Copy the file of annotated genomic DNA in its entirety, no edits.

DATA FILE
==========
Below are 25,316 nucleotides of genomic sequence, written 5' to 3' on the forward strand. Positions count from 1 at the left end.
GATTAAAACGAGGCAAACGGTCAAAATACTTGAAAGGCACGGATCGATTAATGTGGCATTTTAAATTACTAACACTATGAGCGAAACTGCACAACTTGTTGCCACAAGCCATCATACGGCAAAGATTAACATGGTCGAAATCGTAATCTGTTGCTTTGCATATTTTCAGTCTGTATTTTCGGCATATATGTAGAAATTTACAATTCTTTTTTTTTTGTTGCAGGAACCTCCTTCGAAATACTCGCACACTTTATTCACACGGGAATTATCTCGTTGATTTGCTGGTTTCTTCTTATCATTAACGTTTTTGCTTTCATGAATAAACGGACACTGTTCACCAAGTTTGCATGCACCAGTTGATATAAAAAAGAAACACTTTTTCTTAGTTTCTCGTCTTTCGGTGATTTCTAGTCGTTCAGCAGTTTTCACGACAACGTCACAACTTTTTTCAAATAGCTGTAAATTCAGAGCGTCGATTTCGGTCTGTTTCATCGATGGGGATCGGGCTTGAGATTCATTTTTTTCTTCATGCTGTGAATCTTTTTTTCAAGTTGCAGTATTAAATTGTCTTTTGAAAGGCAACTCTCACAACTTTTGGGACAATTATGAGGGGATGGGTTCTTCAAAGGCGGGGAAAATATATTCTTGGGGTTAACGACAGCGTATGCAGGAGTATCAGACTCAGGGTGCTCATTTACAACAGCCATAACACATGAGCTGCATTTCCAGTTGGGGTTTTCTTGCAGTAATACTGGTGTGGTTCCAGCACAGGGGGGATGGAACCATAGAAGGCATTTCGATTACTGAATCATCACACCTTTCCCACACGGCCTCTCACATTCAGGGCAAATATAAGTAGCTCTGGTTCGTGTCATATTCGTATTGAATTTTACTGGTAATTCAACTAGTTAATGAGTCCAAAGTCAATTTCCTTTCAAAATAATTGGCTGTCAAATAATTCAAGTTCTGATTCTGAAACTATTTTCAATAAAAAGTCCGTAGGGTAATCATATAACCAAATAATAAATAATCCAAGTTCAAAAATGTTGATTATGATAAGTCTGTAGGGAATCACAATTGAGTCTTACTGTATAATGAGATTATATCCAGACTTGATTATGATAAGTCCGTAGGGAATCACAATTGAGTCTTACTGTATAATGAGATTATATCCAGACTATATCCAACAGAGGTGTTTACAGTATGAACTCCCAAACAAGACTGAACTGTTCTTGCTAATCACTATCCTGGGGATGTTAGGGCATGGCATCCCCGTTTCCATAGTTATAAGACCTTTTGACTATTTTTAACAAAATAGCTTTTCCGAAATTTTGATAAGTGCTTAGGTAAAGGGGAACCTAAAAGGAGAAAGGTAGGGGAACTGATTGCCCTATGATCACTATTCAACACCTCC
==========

Below are 25,316 nucleotides of genomic sequence, written 5' to 3' on the forward strand. Positions count from 1 at the left end.
GATTAAAACGAGGCAAACGGTCAAAATACTTGAAAGGCACGGATCGATTAATGTGGCATTTTAAATTACTAACACTATGAGCGAAACTGCACAACTTGTTGCCACAAGCCATCATACGGCAAAGATTAACATGGTCGAAATCGTAATCTGTTGCTTTGCATATTTTCAGTCTGTATTTTCGGCATATATGTAGAAATTTACAATTCTTTTTTTTTTGTTGCAGGAACCTCCTTCGAAATACTCGCACACTTTATTCACACGGGAATTATCTCGTTGATTTGCTGGTTTCTTCTTATCATTAACGTTTTTGCTTTCATGAATAAACGGACACTGTTCACCAAGTTTGCATGCACCAGTTGATATAAAAAAGAAACACTTTTTCTTAGTTTCTCGTCTTTCGGTGATTTCTAGTCGTTCAGCAGTTTTCACGACAACGTCACAACTTTTTTCAAATAGCTGTAAATTCAGAGCGTCGATTTCGGTCTGTTTCATCGATGGGGATCGGGCTTGAGATTCATTTTTTTCTTCATGCTGTGAATCTTTTTTTCAAGTTGCAGTATTAAATTGTCTTTTGAAAGGCAACTCTCACAACTTTTGGGACAATTATGAGGGGATGGGTTCTTCAAAGGCGGGGAAAATATATTCTTGGGGTTAACGACAGCGTATGCAGGAGTATCAGACTCAGGGTGCTCATTTACAACAGCCATAACACATGAGCTGCATTTCCAGTTGGGGTTTTCTTGCAGTAATACTGGTGTGGTTCCAGCACAGGGGGGATGGAACCATAGAAGGCATTTCGATTACTGAATCATCACACCTTTCCCACACGGCCTCTCACATTCAGGGCAAATATAAGTAGCTCTGGTTCGTGTCATATTCGTATTGAATTTTACTGGTAATTCAACTAGTTAATGAGTCCAAAGTCAATTTCCTTTCAAAATAATTGGCTGTCAAATAATTCAAGTTCTGATTCTGAAACTATTTTCAATAAAAAGTCCGTAGGGTAATCATATAACCAAATAATAAATAATCCAAGTTCAAAAATGTTGATTATGATAAGTCTGTAGGGAATCACAATTGAGTCTTACTGTATAATGAGATTATATCCAGACTTGATTATGATAAGTCCGTAGGGAATCACAATTGAGTCTTACTGTATAATGAGATTATATCCAGACTATATCCAACAGAGGTGTTTACAGTATGAACTCCCAAACAAGACTGAACTGTTCTTGCTAATCACTATCCTGGGGATGTTAGGGCATGGCATCCCCGTTTCCATAGTTATAAGACCTTTTGACTATTTTTAACAAAATAGCTTTTCCGAAATTTTGATAAGTGCTTAGGTAAAGGGGAACCTAAAAGGAGAAAGGTAGGGGAACTGATTGCCCTATGATCACTATTCAACACCTCC